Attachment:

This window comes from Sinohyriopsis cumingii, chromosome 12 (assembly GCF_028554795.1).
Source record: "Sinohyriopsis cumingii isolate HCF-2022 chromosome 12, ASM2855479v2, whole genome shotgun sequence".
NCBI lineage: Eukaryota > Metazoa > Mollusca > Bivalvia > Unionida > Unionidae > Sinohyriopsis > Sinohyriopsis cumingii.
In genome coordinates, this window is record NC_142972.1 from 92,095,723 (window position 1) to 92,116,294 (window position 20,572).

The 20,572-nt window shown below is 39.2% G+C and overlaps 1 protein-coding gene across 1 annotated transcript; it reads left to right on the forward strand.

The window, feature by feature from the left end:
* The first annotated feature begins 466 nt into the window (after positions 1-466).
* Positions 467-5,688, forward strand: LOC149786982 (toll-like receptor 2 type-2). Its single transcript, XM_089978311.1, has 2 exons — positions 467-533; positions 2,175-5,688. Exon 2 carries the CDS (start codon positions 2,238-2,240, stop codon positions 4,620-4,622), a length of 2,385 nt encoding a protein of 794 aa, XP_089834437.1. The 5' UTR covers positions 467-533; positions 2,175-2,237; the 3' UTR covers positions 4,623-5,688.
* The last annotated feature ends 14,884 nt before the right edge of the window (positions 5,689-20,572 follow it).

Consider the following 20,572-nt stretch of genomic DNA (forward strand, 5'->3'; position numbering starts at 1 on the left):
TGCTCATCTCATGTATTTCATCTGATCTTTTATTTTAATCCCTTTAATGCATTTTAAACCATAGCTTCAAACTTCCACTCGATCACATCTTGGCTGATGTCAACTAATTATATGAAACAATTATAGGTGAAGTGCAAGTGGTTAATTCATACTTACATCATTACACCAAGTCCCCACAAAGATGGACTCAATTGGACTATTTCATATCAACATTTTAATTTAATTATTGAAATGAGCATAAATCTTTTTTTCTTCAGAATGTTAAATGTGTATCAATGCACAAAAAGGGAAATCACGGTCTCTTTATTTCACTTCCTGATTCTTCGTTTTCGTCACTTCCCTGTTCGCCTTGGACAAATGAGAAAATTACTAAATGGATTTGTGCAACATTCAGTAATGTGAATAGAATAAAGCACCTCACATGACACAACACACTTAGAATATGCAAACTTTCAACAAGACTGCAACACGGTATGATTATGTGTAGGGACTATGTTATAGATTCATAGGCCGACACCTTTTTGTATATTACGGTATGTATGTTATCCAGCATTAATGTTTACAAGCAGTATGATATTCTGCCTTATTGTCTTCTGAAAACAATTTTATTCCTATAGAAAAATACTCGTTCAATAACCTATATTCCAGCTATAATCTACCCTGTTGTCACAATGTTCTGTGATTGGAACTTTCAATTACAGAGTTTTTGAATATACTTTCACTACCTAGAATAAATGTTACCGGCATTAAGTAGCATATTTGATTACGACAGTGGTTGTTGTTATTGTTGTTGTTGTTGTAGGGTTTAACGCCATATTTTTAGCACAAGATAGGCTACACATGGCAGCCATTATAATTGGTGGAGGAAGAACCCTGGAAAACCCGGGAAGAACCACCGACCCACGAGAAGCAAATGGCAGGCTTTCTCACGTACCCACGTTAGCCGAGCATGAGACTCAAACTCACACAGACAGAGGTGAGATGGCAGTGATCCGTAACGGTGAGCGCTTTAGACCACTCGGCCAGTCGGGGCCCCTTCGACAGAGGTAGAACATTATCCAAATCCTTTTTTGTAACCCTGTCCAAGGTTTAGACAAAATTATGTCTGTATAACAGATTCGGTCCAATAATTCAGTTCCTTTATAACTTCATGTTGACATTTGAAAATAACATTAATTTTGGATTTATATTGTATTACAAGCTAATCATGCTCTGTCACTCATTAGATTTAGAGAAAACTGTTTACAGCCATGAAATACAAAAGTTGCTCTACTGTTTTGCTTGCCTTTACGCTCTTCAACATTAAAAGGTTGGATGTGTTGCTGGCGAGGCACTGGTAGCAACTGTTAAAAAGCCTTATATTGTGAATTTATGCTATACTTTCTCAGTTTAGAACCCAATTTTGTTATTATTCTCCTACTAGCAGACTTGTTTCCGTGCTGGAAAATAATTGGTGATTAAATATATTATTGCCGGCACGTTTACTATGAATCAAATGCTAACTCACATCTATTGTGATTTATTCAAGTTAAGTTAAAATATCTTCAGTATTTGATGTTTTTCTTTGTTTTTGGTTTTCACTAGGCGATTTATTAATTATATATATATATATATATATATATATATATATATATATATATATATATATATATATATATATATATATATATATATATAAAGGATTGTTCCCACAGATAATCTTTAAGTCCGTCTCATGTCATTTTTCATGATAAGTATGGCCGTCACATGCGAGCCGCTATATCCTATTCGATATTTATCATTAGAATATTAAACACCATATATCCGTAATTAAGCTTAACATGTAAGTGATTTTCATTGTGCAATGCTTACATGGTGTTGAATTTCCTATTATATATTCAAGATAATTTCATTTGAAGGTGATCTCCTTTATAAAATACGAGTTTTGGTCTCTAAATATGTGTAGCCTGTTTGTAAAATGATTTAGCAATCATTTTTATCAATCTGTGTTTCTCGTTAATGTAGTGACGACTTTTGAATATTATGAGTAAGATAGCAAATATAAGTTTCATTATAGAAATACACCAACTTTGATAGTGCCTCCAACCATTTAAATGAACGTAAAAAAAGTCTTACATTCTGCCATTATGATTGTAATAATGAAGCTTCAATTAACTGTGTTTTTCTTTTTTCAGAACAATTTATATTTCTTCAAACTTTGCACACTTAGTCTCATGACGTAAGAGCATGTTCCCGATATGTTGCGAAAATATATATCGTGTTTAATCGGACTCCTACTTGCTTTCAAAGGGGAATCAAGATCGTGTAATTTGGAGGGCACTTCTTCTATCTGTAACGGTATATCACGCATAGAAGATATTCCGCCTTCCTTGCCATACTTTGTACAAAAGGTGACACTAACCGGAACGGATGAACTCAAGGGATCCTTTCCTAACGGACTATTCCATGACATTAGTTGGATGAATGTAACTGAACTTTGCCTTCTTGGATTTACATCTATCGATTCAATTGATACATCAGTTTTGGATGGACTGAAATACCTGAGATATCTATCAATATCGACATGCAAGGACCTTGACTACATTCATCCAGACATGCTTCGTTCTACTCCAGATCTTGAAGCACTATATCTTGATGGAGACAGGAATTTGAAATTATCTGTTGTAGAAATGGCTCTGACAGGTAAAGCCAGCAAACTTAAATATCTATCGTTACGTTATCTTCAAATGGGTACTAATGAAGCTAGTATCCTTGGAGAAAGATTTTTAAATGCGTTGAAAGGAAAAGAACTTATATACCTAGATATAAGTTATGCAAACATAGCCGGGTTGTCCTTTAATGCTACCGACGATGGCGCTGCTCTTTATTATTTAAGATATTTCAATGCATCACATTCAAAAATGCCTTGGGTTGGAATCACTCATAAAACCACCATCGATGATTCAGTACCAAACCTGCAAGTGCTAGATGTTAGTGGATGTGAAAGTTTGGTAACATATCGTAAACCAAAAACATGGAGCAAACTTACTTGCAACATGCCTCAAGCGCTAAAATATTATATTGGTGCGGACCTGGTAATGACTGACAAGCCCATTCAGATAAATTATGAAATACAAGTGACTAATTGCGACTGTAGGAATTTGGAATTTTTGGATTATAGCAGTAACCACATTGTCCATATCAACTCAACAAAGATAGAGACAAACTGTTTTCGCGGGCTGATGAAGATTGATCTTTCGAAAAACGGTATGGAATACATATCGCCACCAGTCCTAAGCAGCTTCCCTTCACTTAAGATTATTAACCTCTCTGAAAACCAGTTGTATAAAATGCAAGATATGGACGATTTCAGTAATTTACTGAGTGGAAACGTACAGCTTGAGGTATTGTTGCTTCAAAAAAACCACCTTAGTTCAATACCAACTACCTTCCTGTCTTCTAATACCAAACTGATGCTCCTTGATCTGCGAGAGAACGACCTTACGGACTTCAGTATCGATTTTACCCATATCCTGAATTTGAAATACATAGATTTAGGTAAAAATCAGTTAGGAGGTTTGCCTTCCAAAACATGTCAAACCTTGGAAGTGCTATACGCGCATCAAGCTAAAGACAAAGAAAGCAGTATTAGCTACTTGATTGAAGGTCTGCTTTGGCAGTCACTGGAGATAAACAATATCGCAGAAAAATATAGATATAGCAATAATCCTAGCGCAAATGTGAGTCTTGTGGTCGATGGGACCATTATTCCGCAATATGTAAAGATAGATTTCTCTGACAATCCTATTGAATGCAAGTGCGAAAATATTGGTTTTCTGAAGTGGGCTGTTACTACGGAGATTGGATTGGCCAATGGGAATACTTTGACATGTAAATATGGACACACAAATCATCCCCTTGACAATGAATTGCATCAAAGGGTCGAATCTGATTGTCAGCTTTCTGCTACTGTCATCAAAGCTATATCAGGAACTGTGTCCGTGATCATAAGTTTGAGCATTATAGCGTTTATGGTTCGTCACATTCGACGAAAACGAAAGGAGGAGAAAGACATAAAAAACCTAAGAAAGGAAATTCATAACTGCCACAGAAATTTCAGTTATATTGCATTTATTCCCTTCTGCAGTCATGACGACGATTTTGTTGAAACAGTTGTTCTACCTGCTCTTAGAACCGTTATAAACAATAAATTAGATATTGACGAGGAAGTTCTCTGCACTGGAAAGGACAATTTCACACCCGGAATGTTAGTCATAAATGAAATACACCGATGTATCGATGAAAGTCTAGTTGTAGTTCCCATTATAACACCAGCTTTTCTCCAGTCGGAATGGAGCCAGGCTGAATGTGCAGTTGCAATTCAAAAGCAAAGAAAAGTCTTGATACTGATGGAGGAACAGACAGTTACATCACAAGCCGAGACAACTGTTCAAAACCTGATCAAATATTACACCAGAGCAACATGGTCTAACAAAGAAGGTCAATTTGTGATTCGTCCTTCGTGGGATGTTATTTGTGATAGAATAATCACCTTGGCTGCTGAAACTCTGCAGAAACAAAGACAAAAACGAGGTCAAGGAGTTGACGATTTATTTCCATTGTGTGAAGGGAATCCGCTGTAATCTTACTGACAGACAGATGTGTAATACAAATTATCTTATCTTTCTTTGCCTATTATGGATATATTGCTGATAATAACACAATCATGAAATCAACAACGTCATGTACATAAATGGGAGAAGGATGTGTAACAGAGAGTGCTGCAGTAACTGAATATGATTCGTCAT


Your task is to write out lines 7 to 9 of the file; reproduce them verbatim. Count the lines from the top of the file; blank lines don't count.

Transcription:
* The first annotated feature begins 466 nt into the window (after positions 1-466).
* Positions 467-5,688, forward strand: LOC149786982 (toll-like receptor 2 type-2). Its single transcript, XM_089978311.1, has 2 exons — positions 467-533; positions 2,175-5,688. Exon 2 carries the CDS (start codon positions 2,238-2,240, stop codon positions 4,620-4,622), a length of 2,385 nt encoding a protein of 794 aa, XP_089834437.1. The 5' UTR covers positions 467-533; positions 2,175-2,237; the 3' UTR covers positions 4,623-5,688.
* The last annotated feature ends 14,884 nt before the right edge of the window (positions 5,689-20,572 follow it).